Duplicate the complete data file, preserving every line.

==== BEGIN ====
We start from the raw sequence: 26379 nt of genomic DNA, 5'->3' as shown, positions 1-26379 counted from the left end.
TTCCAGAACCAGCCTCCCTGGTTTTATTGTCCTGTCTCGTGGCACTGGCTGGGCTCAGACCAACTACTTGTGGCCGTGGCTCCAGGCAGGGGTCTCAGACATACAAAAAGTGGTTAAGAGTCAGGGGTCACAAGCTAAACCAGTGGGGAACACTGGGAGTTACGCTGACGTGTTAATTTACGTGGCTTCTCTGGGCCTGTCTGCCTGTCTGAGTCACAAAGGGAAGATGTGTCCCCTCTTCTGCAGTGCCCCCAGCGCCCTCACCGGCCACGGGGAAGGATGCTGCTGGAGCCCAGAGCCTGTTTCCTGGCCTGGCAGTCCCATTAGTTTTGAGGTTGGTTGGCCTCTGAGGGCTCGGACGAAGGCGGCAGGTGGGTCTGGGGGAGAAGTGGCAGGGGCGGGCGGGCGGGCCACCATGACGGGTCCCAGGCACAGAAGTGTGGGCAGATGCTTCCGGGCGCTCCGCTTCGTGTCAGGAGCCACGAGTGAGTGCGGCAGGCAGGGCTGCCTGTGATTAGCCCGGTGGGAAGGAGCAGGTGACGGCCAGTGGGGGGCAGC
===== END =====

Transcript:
We start from the raw sequence: 26379 nt of genomic DNA, 5'->3' as shown, positions 1-26379 counted from the left end.
TTCCAGAACCAGCCTCCCTGGTTTTATTGTCCTGTCTCGTGGCACTGGCTGGGCTCAGACCAACTACTTGTGGCCGTGGCTCCAGGCAGGGGTCTCAGACATACAAAAAGTGGTTAAGAGTCAGGGGTCACAAGCTAAACCAGTGGGGAACACTGGGAGTTACGCTGACGTGTTAATTTACGTGGCTTCTCTGGGCCTGTCTGCCTGTCTGAGTCACAAAGGGAAGATGTGTCCCCTCTTCTGCAGTGCCCCCAGCGCCCTCACCGGCCACGGGGAAGGATGCTGCTGGAGCCCAGAGCCTGTTTCCTGGCCTGGCAGTCCCATTAGTTTTGAGGTTGGTTGGCCTCTGAGGGCTCGGACGAAGGCGGCAGGTGGGTCTGGGGGAGAAGTGGCAGGGGCGGGCGGGCGGGCCACCATGACGGGTCCCAGGCACAGAAGTGTGGGCAGATGCTTCCGGGCGCTCCGCTTCGTGTCAGGAGCCACGAGTGAGTGCGGCAGGCAGGGCTGCCTGTGATTAGCCCGGTGGGAAGGAGCAGGTGACGGCCAGTGGGGGGCAGC